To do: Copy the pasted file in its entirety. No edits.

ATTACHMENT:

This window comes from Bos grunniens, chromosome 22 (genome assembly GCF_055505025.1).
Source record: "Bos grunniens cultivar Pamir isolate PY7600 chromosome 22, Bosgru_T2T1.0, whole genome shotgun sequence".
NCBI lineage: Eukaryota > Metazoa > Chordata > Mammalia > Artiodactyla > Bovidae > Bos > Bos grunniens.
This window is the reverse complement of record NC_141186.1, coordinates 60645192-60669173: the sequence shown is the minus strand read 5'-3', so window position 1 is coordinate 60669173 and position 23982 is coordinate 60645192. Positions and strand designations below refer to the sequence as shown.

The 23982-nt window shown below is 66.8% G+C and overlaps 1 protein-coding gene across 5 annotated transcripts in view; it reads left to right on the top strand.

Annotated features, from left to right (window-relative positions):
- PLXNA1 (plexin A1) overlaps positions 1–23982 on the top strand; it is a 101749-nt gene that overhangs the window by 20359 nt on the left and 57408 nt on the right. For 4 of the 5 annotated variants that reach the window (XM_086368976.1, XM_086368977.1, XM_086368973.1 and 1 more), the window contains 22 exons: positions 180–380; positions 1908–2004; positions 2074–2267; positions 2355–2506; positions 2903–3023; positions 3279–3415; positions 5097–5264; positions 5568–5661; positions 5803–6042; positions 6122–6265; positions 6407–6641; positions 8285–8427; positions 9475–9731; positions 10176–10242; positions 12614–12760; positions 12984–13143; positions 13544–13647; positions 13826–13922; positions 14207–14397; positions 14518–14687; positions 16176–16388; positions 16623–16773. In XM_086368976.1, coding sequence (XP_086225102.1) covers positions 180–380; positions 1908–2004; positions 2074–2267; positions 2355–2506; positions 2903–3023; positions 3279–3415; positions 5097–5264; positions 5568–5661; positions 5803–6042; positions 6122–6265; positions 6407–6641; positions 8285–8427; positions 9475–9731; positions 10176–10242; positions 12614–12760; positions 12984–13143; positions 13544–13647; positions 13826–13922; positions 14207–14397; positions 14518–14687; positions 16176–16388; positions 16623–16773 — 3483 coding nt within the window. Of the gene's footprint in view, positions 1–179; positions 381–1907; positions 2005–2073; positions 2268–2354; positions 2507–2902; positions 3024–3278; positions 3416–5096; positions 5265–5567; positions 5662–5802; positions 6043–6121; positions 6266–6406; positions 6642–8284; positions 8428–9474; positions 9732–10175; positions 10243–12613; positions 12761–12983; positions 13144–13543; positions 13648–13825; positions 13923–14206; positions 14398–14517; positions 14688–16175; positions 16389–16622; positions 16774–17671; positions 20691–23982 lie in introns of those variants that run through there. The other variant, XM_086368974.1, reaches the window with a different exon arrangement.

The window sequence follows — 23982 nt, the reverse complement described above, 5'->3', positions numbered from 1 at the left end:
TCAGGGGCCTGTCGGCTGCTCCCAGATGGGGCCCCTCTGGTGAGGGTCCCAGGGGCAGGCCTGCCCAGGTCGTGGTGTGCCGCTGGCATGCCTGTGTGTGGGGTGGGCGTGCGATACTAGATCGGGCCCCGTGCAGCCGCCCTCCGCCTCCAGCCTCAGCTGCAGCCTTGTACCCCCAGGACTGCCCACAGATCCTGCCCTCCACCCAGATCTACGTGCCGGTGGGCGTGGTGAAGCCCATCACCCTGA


This window comes from Bos grunniens, chromosome 22 (genome assembly GCF_055505025.1).
Source record: "Bos grunniens cultivar Pamir isolate PY7600 chromosome 22, Bosgru_T2T1.0, whole genome shotgun sequence".
NCBI lineage: Eukaryota > Metazoa > Chordata > Mammalia > Artiodactyla > Bovidae > Bos > Bos grunniens.
This window is the reverse complement of record NC_141186.1, coordinates 60645192-60669173: the sequence shown is the minus strand read 5'-3', so window position 1 is coordinate 60669173 and position 23982 is coordinate 60645192. Positions and strand designations below refer to the sequence as shown.

The 23982-nt window shown below is 66.8% G+C and overlaps 1 protein-coding gene across 5 annotated transcripts in view; it reads left to right on the top strand.

Annotated features, from left to right (window-relative positions):
- PLXNA1 (plexin A1) overlaps positions 1–23982 on the top strand; it is a 101749-nt gene that overhangs the window by 20359 nt on the left and 57408 nt on the right. For 4 of the 5 annotated variants that reach the window (XM_086368976.1, XM_086368977.1, XM_086368973.1 and 1 more), the window contains 22 exons: positions 180–380; positions 1908–2004; positions 2074–2267; positions 2355–2506; positions 2903–3023; positions 3279–3415; positions 5097–5264; positions 5568–5661; positions 5803–6042; positions 6122–6265; positions 6407–6641; positions 8285–8427; positions 9475–9731; positions 10176–10242; positions 12614–12760; positions 12984–13143; positions 13544–13647; positions 13826–13922; positions 14207–14397; positions 14518–14687; positions 16176–16388; positions 16623–16773. In XM_086368976.1, coding sequence (XP_086225102.1) covers positions 180–380; positions 1908–2004; positions 2074–2267; positions 2355–2506; positions 2903–3023; positions 3279–3415; positions 5097–5264; positions 5568–5661; positions 5803–6042; positions 6122–6265; positions 6407–6641; positions 8285–8427; positions 9475–9731; positions 10176–10242; positions 12614–12760; positions 12984–13143; positions 13544–13647; positions 13826–13922; positions 14207–14397; positions 14518–14687; positions 16176–16388; positions 16623–16773 — 3483 coding nt within the window. Of the gene's footprint in view, positions 1–179; positions 381–1907; positions 2005–2073; positions 2268–2354; positions 2507–2902; positions 3024–3278; positions 3416–5096; positions 5265–5567; positions 5662–5802; positions 6043–6121; positions 6266–6406; positions 6642–8284; positions 8428–9474; positions 9732–10175; positions 10243–12613; positions 12761–12983; positions 13144–13543; positions 13648–13825; positions 13923–14206; positions 14398–14517; positions 14688–16175; positions 16389–16622; positions 16774–17671; positions 20691–23982 lie in introns of those variants that run through there. The other variant, XM_086368974.1, reaches the window with a different exon arrangement.

The window sequence follows — 23982 nt, the reverse complement described above, 5'->3', positions numbered from 1 at the left end:
TCAGGGGCCTGTCGGCTGCTCCCAGATGGGGCCCCTCTGGTGAGGGTCCCAGGGGCAGGCCTGCCCAGGTCGTGGTGTGCCGCTGGCATGCCTGTGTGTGGGGTGGGCGTGCGATACTAGATCGGGCCCCGTGCAGCCGCCCTCCGCCTCCAGCCTCAGCTGCAGCCTTGTACCCCCAGGACTGCCCACAGATCCTGCCCTCCACCCAGATCTACGTGCCGGTGGGCGTGGTGAAGCCCATCACCCTGA